Sam Sheppard The media had to much power and are the ones who put Sam Sheppard in jail in 1954. On the evening of July 3, 1954 Dr. Sam Sheppard and his pregnant wife were having the neighbors over for drinks. They invited them to thier home witch was on lake Erie. Sam fell asleep on the couch before the neighbors left. His wife, Marilyn, then let the neighbors out and went to bed herself around midnight. Sheppard woke up to loud screams sometime later. When Sheppard herd the screams he rushed upstairs to his bedroom. He saw a white form standing beside his wife on their bed. Sam then tried to attack the form but was clubbed on the neck and quickly blacked out. He then herd a noise and went r ...
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- Software Licensing In 1993 Worldwide Illegal Copying Of Domestic And International Software Cost 125 Billion To The Software - 1,884 words
... nses authorize use at a single site, but are slowly being phased out and replaced by enterprise licenses. Enterprise licenses cover all sites within a corporation because of more virtual computing environments. Node licenses are also slowly being phased out because they are mainly used in a client/server environment , since the licensed software may be used only on a specified workstation in which a user must log on to in order to access and execute the software application. Currently the trend in a network system is to use measurement software, which allows vendors to be more flexible in licensing arrangements. This management software monitors and restricts the number of users or clien ...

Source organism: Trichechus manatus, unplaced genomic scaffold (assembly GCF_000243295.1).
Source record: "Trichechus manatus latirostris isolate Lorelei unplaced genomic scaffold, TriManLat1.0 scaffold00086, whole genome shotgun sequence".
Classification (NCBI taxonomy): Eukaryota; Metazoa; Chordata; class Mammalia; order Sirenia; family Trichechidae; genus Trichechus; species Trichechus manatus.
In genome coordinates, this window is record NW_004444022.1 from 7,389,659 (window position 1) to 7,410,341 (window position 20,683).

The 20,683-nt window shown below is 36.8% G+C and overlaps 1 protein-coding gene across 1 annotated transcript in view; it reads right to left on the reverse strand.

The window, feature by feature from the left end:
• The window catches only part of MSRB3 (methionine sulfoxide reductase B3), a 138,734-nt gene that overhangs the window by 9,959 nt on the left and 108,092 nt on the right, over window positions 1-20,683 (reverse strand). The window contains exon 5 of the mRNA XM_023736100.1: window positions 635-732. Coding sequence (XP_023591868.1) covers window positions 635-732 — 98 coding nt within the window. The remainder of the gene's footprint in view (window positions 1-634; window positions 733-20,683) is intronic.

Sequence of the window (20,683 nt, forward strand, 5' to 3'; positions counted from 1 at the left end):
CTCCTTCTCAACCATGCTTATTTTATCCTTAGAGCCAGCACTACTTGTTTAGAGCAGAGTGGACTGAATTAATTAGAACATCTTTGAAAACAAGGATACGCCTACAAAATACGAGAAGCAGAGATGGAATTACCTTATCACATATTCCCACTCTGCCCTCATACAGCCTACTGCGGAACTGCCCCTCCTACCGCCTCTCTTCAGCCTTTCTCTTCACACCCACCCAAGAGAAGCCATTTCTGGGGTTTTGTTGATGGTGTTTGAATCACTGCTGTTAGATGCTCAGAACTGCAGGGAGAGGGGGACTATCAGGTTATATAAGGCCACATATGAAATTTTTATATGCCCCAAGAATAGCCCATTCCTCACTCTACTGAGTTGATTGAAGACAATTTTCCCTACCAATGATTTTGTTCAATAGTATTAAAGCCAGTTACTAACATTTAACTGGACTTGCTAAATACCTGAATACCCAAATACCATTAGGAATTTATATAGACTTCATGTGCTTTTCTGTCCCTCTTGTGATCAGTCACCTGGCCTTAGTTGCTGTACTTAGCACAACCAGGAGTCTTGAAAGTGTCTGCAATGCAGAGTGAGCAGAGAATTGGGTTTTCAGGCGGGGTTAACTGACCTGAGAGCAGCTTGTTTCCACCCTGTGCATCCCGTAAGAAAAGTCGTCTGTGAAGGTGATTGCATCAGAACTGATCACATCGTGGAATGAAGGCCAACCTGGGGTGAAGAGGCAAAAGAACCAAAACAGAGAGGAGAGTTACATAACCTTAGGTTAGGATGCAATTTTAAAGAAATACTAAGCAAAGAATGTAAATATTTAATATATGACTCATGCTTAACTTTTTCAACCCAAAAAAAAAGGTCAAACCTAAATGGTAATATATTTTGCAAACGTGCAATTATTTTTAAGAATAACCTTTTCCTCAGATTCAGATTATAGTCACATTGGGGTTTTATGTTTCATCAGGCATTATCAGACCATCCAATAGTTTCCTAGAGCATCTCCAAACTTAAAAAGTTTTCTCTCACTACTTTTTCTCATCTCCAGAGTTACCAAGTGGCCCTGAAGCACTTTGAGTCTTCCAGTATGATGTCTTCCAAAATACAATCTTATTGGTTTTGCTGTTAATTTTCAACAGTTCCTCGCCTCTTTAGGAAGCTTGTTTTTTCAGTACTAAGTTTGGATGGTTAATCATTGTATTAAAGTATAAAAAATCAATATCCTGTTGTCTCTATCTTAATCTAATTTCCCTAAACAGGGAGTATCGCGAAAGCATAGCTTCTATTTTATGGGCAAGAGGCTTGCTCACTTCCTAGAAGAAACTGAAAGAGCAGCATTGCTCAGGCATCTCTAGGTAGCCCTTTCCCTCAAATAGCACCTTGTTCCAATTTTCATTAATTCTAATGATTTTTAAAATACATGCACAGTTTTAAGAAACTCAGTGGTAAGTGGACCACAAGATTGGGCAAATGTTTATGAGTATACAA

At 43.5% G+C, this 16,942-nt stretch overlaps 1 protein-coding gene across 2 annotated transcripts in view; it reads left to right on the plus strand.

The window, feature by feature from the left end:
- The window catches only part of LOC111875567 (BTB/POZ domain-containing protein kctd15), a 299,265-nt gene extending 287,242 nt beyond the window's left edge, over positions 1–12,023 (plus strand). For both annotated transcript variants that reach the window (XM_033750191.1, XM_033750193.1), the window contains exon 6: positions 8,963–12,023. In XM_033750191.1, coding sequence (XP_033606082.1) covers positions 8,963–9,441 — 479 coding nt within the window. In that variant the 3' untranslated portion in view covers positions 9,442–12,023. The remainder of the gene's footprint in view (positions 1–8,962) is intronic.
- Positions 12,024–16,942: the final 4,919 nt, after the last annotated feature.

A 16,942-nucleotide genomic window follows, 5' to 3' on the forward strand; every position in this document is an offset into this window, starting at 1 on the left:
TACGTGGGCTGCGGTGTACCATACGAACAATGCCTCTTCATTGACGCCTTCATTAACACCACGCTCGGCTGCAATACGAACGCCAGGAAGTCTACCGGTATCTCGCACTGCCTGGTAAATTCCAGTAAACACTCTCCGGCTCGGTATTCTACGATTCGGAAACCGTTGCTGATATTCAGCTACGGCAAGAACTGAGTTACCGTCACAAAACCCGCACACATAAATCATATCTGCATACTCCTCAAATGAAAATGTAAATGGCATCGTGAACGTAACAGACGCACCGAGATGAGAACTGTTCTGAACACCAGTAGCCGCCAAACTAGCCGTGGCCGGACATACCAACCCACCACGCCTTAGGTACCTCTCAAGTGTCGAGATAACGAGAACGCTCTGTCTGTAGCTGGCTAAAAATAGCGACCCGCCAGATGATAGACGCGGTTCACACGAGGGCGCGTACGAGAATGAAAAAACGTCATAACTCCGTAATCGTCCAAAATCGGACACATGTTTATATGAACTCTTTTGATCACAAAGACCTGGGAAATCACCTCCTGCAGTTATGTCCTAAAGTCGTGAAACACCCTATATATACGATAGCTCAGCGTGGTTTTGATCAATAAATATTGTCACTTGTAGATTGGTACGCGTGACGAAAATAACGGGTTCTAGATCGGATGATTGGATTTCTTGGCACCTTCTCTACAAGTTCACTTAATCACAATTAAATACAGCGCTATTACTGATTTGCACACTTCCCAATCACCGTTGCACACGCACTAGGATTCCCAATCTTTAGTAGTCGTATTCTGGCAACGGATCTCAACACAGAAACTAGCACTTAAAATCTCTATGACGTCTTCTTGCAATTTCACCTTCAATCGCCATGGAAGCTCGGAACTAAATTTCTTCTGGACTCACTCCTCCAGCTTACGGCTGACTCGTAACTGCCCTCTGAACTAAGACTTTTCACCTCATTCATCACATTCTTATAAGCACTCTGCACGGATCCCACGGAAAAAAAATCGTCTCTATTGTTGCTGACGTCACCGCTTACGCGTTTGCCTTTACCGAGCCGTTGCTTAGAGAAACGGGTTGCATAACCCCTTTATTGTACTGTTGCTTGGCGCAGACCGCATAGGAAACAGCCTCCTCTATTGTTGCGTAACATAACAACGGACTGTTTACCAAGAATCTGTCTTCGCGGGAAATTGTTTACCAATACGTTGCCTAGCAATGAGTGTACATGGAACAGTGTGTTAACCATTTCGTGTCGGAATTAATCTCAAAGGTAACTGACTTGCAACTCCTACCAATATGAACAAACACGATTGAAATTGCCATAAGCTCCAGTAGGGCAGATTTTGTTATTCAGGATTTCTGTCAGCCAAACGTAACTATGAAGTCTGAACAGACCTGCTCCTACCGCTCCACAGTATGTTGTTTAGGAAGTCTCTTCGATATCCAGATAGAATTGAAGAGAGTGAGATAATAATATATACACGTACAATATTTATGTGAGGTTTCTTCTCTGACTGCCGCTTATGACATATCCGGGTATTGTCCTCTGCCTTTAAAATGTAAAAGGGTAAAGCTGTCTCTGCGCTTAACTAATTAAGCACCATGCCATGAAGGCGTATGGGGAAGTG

Related: application software, business software, computer software, copying, illegal, licensing, management software
- The First Amendment - 1,199 words
... Island while Catholics were mainly concentrated in Maryland. As the United States grew larger and larger, these diverse groups were forced to live together. This may have caused individual liberties to be violated because of the distrust and hostile feelings between ethnic and religious groups. Most of the initial assemblies among the colonies considered themselves immune from criticism. They actually issued warrants of arrest, interrogated, fined, and imprisoned anyone accused of libeling the assembly as a whole or any of its members. Many people were tracked down for writing or speaking works of offense. The first assembly to meet in America, the Virginia House of Burgesses, stripped ...
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- The Passamaquoddy Indians - 1,127 words
... 9. The Passamaquoddy retaliated by blocking off Route One through Indian Township and charging fees for cars and trucks to pass by. The blockade ended when state aid was restored to the Passamaquoddy. By the 1970's, only a few hundred of the Passamaquoddy's 2,300 member tribe remained on the Pleasant Point reservation, a 400 acre peninsula on the Bay of Fundy. A few hundred more inhabited the tribe's other reservation, Indian Township (Waldman 1). After Gellers' representation of the tribe ended, the tribe hired attorney Tom Turner, who was fresh out of law school. Turner believed that the 1794 treaty was null and void. He wanted to base the tribe's claim on the 1790 Trade and Intercours ...
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- Why Are Asbestos Regulations Important - 687 words
Why Are Asbestos Regulations Important? Why are asbestos regulations important? EPA estimates that asbestos fibers contribute to 7,500 deaths per year in the United States. Most uses of asbestos have been banned since asbestos was found to cause lung cancer and other respiratory diseases in humans. However, it is estimated that 30 million tons of asbestos were used in thousands of building products since the late 1800s. Asbestos-containing building materials are commonly found in buildings constructed prior to the mid-1970s. The asbestos regulations currently in place are necessary to ensure that people are not exposed to airborne asbestos fibers when buildings are remodeled or demolished. W ...